Interwoven with this account of Romulan history is a framing story involving Dr. McCoy's capture and imprisonment for war crimes by the Romulans -- an incident planned by Starfleet in order to send McCoy to investigate a deep-cover Federation spy on ch'Rihan (Romulus) whom they fear has "gone native." We see the current state of the Star Empire -- in a politically fractious place after the events of the preceding novel, My Enemy, My Ally, in which a high-ranking Romulan officer betrays her own people to prevent government-sponsored atrocities -- through the eyes of both McCoy and the spy, Arrhae, who is masquerading as a servant in a Romulan noble house. Arrhae -- born Terise Haleakala-LoBrutto -- still recalls her loyalty to the Federation, but has grown to love the Romulan people and worlds as well, and the tension between these serves to drive much of her story.

As usual, Diane Duane is a master of her craft; she writes both humans and aliens with believability and fluidity, in a distinctive, lyrical language. The characters always feel like real people, rather than cardboard cutouts. Her cowriter (and husband) Peter Morwood is as skilled an author; to this day I can't tell who wrote what, which I suppose must be a good thing.
Most of all, both of these authors love Star Trek, and it shows. ( )
1 vote starlitwaters | May 23, 2014 |
  paperloverevolution | Mar 30, 2013 |
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Author nameRoleType of authorWork?Status
Diane Duaneprimary authorall editionscalculated
Morwood, Petermain authorall editionsconfirmed
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Among many issues we are still unsure of, one fact makes itself superevident: they were never "Romulans."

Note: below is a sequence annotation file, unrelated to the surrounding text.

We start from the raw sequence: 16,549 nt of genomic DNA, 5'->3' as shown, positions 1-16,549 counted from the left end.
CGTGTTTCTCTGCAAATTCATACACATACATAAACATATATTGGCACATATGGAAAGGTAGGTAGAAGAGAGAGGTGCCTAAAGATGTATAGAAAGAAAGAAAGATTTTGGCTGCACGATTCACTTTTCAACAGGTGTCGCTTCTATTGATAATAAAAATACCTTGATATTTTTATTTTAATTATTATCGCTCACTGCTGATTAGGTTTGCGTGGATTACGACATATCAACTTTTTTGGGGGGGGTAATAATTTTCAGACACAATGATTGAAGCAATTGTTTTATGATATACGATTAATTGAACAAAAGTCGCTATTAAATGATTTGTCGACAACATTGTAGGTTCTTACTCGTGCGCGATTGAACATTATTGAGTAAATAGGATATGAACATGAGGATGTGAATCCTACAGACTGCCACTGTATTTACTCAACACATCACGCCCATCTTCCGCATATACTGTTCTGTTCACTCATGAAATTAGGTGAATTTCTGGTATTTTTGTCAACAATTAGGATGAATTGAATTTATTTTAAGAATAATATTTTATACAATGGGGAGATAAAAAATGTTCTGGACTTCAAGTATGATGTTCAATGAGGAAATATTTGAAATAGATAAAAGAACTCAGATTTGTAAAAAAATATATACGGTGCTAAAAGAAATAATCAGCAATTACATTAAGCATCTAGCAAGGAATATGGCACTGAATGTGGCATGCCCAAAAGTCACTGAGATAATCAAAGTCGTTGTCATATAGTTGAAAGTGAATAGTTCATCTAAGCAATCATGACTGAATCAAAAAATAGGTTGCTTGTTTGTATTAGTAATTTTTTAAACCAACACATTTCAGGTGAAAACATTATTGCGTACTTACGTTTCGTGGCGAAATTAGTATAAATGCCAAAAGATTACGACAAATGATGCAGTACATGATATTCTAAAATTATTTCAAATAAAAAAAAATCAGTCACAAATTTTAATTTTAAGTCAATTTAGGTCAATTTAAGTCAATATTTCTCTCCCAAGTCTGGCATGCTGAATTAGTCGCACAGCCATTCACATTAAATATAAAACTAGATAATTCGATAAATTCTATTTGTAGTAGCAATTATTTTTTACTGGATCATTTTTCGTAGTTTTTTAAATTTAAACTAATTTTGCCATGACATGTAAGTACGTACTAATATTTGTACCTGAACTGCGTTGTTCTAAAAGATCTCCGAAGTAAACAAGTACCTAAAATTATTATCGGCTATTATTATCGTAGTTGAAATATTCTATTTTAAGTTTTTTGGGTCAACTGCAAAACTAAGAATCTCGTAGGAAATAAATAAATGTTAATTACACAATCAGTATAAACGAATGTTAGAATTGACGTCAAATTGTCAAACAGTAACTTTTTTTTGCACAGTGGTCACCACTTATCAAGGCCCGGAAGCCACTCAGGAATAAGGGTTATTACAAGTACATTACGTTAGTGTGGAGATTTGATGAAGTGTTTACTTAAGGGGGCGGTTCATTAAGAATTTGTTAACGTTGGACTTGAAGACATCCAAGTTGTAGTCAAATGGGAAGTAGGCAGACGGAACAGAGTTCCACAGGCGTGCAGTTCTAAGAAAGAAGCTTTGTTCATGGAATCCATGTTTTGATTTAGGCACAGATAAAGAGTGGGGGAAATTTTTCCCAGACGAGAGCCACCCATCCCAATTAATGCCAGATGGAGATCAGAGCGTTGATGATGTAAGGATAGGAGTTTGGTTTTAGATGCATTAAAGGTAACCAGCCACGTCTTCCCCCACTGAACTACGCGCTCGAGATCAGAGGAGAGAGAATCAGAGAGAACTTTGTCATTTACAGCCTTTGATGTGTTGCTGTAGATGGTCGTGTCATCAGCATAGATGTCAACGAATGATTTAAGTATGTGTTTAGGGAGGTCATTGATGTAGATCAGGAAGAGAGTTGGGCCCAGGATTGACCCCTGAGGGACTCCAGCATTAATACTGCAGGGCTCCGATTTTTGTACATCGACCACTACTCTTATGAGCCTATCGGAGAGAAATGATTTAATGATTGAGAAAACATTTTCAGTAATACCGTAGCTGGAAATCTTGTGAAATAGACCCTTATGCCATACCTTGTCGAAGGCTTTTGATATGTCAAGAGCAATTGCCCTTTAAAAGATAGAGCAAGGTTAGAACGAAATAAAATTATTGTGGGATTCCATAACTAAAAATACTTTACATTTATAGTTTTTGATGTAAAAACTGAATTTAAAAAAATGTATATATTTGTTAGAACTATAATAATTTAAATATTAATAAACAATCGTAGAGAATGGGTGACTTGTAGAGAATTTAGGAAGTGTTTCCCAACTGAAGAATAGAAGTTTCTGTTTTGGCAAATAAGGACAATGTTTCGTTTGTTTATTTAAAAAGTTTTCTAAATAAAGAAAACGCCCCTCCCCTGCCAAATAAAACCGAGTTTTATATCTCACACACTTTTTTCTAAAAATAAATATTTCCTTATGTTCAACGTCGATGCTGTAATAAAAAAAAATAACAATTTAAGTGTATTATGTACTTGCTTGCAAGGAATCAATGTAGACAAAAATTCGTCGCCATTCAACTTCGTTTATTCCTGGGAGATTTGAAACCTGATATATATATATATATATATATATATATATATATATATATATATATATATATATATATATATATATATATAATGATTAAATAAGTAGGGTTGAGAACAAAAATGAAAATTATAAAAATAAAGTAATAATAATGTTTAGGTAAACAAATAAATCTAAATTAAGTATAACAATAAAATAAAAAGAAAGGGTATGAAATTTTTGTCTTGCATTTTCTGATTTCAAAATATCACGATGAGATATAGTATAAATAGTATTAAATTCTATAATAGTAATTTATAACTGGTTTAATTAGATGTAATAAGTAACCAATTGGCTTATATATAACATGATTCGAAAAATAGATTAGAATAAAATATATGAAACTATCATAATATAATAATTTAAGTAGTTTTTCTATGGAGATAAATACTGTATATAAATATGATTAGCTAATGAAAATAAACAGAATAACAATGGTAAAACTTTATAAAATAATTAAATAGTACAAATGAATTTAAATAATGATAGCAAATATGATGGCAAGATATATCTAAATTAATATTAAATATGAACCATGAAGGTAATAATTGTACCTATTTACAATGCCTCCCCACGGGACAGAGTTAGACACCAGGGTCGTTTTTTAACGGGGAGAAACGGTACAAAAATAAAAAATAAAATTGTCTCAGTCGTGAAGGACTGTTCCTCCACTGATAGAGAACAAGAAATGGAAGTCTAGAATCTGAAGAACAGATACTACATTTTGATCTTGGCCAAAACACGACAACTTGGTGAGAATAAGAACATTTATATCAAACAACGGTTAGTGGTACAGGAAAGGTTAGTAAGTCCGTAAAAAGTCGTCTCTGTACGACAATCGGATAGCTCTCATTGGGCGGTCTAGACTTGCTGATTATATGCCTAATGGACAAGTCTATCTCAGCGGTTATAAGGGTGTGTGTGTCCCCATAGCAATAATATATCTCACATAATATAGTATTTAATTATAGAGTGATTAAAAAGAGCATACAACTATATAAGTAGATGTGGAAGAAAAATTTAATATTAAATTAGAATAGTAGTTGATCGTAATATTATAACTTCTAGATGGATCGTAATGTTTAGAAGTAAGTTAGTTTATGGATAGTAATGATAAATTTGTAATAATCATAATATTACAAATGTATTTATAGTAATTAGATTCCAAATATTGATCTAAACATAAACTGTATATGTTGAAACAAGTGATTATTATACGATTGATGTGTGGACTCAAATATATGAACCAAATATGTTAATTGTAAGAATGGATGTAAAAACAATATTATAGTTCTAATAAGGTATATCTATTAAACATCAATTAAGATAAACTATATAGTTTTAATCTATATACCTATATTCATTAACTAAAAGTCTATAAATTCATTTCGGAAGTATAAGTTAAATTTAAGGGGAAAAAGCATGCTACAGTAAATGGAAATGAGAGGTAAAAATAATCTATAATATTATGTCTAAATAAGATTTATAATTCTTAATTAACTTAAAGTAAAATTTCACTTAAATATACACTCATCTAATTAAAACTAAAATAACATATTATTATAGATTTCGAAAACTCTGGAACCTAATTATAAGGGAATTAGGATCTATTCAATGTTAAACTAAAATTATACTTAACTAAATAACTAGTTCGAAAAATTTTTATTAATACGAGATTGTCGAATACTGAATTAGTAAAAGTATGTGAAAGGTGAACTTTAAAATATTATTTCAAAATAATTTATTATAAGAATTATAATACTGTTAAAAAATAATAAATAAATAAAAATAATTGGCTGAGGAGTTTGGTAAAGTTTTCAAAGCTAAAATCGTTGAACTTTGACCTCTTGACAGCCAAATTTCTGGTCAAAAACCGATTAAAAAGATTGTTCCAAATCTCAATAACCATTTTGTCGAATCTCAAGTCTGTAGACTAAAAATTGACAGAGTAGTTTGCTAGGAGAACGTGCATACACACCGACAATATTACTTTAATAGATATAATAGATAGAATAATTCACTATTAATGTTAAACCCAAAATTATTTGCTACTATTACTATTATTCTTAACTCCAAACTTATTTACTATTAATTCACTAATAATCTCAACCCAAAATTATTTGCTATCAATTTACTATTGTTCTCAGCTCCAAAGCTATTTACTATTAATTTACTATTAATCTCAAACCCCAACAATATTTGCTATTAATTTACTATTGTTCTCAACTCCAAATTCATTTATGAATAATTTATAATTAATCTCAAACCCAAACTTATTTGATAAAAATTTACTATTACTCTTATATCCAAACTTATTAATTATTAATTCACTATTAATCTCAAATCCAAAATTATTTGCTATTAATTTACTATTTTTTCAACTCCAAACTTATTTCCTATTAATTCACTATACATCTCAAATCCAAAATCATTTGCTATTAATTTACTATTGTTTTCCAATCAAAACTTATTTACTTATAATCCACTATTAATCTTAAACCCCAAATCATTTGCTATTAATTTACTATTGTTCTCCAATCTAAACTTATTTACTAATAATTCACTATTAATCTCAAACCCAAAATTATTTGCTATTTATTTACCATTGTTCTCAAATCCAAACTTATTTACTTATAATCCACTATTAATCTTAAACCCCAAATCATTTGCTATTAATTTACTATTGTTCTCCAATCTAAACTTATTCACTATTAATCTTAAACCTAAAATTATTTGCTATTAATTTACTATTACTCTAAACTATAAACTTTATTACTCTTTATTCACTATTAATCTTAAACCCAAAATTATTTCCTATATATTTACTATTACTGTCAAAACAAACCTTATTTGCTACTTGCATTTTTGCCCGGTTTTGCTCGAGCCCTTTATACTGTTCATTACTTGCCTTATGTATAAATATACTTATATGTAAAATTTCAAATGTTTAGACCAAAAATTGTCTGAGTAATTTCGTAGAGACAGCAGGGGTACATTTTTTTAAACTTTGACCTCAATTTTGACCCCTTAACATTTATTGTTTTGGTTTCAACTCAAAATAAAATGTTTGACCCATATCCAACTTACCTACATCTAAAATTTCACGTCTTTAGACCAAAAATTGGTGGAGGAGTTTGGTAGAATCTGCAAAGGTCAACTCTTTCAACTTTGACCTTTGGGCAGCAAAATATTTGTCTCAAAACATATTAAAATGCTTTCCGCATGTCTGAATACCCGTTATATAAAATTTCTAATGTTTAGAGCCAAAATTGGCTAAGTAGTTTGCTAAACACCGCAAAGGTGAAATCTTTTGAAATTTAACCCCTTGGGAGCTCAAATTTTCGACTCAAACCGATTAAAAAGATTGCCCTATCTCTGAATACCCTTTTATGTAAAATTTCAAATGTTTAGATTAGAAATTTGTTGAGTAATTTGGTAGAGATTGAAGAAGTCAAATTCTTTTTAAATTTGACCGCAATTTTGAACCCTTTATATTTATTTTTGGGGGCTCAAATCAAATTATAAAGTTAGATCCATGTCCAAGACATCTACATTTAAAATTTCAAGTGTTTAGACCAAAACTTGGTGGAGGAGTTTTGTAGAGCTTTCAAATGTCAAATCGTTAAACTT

Arrhae ir-Mnaeha t'Khellian yawned, losing her sleep's last dream in the tawny light that lay warm across her face, bright on her eyelids.
The words "I have lost my best student to madness" are the beginning of the breaking of the Vulcan species.
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Book description

Arrhae broke out all over in cold sweat at the sound of him. She was not wearing a translator, and he spoke Federation Standard, and she understood him. Nit that this should have been strange, of course. Arrhae's composure began to shatter, and she kept walking, steadily, to be well out of sight before it should do so completely.

"I'm Doctor Learned E McCoy," he said. and O Elements, it was a native Terran accent, from somewhere in the south of EnnAy, probably Florida or Georgia. Arrhae made herself keep walking, without reaction, without any slightest reaction to the language she had not heard from another being in over eight years, and had stopped hearing even in her dreams.

"I'm a Commander in the United Federation lf Planets' Starfleet - and what your people have done is a damned act of war!"
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Amazon.com Product Description (ISBN 0671634984, Paperback)

They are a race of warriors, a noble people to whom honor is all. They are cousin to the Vulcan, ally to the Klingon, and Starfleet's most feared and cunning adversary. They are the Romulans -- and for eight years, Federation Agent Terise LoBrutto has hidden in their midst.

Now the presence of a captured Starfleet officer forces her to make a fateful choice -- between exposure and escape. Between maintaining her cover -- and saving the life of Dr. Leonard McCoy.

Here, in a startlingly different adventure, is the truth behind one of the most fascinating alien races ever created in STAR TREK -- the Romulans.

(retrieved from Amazon Thu, 12 Mar 2015 18:13:33 -0400)